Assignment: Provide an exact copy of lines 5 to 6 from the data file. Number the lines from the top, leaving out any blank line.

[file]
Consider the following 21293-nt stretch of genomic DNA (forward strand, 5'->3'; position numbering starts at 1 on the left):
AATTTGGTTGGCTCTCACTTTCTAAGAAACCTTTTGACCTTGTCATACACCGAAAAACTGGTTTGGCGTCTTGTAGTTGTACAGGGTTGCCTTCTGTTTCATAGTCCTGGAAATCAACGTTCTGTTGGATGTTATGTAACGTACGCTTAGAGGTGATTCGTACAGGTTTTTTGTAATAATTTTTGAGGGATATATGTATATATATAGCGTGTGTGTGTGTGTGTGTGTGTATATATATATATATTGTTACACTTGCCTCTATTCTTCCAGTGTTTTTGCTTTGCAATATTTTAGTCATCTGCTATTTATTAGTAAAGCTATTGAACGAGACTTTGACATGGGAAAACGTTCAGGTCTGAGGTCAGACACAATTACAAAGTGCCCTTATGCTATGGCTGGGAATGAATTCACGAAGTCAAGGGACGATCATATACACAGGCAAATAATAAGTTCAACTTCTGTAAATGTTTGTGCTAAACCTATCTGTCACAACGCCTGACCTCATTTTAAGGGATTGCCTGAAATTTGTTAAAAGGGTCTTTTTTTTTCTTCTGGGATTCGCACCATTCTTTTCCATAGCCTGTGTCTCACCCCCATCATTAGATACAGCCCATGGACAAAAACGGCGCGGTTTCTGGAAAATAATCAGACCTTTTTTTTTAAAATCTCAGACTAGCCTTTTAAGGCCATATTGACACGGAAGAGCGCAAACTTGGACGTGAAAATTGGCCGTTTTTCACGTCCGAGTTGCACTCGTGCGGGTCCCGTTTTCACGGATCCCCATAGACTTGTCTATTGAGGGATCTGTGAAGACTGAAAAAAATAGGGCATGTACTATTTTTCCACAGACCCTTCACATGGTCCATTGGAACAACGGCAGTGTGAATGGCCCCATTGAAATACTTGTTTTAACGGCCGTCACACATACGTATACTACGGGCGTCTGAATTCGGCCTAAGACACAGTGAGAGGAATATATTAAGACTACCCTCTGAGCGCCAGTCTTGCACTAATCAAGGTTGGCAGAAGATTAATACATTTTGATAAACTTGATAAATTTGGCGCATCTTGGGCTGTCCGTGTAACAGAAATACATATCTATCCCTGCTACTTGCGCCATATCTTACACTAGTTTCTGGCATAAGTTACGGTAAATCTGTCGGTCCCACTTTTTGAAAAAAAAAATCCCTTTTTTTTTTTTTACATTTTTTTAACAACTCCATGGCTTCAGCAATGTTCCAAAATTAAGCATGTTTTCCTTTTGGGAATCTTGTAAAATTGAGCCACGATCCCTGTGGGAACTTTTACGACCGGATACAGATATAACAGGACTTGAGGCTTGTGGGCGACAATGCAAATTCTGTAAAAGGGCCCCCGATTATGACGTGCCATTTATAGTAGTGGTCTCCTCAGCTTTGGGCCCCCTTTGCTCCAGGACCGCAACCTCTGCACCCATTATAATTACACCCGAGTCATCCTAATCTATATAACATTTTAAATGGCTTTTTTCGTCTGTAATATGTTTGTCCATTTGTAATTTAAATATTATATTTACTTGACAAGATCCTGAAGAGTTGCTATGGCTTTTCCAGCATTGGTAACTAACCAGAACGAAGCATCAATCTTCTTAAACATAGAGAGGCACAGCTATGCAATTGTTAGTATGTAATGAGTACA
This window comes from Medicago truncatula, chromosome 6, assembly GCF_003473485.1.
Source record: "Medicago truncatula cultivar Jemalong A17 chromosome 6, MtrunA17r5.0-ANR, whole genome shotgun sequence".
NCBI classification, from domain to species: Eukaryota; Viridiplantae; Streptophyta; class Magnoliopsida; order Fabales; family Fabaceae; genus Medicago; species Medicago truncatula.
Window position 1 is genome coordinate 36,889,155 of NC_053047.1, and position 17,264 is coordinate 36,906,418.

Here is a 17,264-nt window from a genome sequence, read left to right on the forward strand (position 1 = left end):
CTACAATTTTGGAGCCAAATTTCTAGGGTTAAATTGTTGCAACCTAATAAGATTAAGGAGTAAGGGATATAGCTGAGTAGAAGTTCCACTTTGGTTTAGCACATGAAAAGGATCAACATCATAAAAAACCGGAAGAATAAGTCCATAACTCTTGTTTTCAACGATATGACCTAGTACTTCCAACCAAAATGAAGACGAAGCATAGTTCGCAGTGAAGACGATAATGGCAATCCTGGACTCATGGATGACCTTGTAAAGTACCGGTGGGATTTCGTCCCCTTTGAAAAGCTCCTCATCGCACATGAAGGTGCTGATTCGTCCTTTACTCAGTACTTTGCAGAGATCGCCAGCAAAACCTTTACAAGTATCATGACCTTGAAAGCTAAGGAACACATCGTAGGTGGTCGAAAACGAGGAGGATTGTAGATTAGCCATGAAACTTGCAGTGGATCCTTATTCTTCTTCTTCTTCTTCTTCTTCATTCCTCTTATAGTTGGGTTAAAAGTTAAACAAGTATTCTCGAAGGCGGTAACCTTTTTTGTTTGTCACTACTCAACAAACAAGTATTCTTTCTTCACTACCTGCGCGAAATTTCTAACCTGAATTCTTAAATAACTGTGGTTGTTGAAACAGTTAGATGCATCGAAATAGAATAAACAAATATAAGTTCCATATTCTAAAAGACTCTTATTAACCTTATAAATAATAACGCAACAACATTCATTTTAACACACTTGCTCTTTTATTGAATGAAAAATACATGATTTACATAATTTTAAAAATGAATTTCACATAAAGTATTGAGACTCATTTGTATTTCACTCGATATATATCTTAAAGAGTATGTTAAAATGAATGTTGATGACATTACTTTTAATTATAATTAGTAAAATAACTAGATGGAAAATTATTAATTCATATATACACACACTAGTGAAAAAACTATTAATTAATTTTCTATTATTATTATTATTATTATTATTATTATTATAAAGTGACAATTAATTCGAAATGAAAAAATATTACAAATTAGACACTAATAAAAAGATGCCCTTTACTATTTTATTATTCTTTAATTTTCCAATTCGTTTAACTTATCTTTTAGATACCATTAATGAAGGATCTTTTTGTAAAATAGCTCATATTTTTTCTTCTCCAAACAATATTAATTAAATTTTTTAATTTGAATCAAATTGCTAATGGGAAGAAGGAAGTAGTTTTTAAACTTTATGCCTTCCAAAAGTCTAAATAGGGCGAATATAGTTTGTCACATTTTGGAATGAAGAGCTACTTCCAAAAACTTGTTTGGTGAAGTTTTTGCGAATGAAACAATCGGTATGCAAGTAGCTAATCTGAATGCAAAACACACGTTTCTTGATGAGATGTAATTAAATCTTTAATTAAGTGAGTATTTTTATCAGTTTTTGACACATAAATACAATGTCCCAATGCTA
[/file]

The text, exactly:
NCBI classification, from domain to species: Eukaryota; Viridiplantae; Streptophyta; class Magnoliopsida; order Fabales; family Fabaceae; genus Medicago; species Medicago truncatula.
Window position 1 is genome coordinate 36,889,155 of NC_053047.1, and position 17,264 is coordinate 36,906,418.